Others look to you for help understanding how reliability
plays a role in design and business decisions. Being patient,
clear, and concise all help to build your credibility as a
Reliability engineers are information workers. We may
run experiments and conduct tests, yet it is the information
that has value. We gather and share information. As students
of reliability engineering,we collect information and, over a
career, that should be across many disciplines and interests. As
teachers and mentor we disseminate information for the
benefit of others.
Near the end of my mentor’s career he spent a year
traveling around the world to many of his corporation’s
product development sites to provide a two-day classes on
basic reliability engineering tools. He had taught thousands
already and relished the idea of teaching so many again. He
brought his years of experience, patience, and mastery of the
topics to each class. He imparted knowledge that made a
difference as his students applied the ideas and concepts,
saving the corporation tens of millions of dollars annually.
From our talks after his retirement, I learned that it
wasnot the recognition or bonuses (which were nice) that
defined success, it was the act of making a difference.
Given the diversity of how we start as reliability
engineers, there are a few traits that help you create a
successful career. Reliability engineering encompasses a broad
field that may touch every element of an organization. We
work to improve product reliability or asset availability with
constraints that vary owing to market or technical reasons. To
be successful we share our knowledge and influence decisions.
A career is built one experience and one project at a time.
The actions and recommendations we make enable us to
advance our career. How we define a successful career is
personal, yet a consistent application of the seven traits will
aid you in achieving a successful one.
L. A. Broedling, ―The Uses of the Intrinsic–Extrinsic
Distinction in Explaining Motivation and Organizational
Behavior,‖ The Academy of Management Review, Vol. 2.
No. 2 (Apr) 1977, pp. 267–276.
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Body of Knowledge, Certified Reliability Engineer,
American Society for Quality, 17 October 2009,
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M. L. Forret and T. W. Daugherty, ―Networking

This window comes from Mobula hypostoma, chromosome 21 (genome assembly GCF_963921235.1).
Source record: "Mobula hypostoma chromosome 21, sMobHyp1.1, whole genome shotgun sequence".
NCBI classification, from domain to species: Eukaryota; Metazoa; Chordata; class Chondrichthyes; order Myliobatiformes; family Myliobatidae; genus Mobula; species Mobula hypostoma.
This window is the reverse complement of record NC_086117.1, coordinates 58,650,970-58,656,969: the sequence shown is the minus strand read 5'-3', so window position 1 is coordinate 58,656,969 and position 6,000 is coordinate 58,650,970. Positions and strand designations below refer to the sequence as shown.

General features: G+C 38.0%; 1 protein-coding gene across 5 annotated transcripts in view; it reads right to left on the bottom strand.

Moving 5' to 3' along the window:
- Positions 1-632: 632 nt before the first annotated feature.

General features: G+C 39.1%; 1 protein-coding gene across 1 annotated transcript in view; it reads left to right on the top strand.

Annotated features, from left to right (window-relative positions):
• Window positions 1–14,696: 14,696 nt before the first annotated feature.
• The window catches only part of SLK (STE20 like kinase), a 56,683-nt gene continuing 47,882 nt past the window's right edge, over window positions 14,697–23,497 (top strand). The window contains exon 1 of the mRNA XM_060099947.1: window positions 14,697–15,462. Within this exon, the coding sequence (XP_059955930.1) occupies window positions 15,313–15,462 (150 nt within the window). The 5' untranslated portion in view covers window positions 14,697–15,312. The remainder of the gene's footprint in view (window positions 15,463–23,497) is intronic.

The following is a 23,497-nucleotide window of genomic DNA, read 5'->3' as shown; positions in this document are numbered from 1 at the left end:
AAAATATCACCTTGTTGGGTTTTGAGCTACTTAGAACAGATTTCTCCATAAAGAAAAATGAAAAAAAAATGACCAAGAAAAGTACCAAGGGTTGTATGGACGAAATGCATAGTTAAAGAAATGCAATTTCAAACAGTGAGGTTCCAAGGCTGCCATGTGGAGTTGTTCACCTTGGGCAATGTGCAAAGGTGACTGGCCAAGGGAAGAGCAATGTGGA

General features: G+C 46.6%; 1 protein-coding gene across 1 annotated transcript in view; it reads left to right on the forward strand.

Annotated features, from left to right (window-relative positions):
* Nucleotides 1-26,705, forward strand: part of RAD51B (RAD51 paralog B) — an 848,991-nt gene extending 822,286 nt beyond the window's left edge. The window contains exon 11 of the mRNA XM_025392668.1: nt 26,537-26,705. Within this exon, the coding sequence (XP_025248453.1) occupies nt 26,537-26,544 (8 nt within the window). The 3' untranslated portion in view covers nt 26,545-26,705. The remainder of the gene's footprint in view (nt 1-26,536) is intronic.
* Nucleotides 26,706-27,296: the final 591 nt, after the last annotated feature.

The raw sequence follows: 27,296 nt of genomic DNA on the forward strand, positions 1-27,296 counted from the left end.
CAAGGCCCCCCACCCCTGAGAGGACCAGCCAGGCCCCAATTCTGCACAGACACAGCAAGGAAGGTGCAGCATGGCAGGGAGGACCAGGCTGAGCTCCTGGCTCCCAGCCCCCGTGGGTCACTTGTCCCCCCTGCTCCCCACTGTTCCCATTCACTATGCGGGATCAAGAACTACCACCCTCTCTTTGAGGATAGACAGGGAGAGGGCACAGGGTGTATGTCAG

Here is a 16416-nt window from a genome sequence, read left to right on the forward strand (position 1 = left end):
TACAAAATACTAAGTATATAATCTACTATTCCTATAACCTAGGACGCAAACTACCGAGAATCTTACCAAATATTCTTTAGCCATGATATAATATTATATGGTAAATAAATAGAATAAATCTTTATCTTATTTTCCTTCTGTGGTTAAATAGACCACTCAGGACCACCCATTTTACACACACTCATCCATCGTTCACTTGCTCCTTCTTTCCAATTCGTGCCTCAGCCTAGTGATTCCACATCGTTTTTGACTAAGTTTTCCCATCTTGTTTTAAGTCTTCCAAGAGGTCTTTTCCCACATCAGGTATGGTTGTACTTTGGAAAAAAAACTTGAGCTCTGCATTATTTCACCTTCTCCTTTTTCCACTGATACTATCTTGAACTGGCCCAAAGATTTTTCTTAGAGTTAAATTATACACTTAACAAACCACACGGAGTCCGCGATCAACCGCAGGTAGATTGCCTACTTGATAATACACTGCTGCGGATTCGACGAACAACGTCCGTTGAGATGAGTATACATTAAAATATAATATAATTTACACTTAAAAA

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No. 3 (May) 2004, pp. 419–437.
L. Armstrong, ―When You're Smiling (The Whole World
Smiles With You)‖ [1958 Single Version] lyrics, EMI
Music Publishing, The Songwriters Guild of America.
D. DiSalvo, ―10 Reasons Why Some People Love What
They Do,‖ Psychology Today blog Neuronarrative, (Dec)
accessed 14 July 2013.
G. Griffiths and F. Schenkelberg, ―Value Questionnaire,‖
http://www.fmsreliability.com/publishing/introduction-toreliability-management/, accessed 15 July 2013.
10. J. Rohn, ―John Rohn Quotes.‖ Famous Quotes and
j/jimrohn121282.html, accessed 17 July 2013.
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15466 Los Gatos Blvd #109-371
Los Gatos, CA 95032 USA
Fred is a reliability engineering and management consultant
with FMS Reliability, with areas of focus including reliability
engineering management, training, and accelerated life testing.
Fred is able to bring the experience of over 100 design and
maintenance programs to your team.He is spearheading the No
MTBF movement and encourages you participation.
Previously, he co-founded and built the HP corporate
reliability program documenting over $100 million in savings.
He is a lecturer with the University of Maryland teaching a
graduate level course on reliability engineering management.
He earned a Master of Science degree in statistics at Stanford
University in 1996. He earned his bachelors degrees in
Physics at the United State Military Academy in 1983. Fredis
an active volunteer with a few reliability focused professional
organization and most proud of the ASQ Reliability Division
Webinar program and the reliability calendar programs. He is
an ASQ CRE and CQE.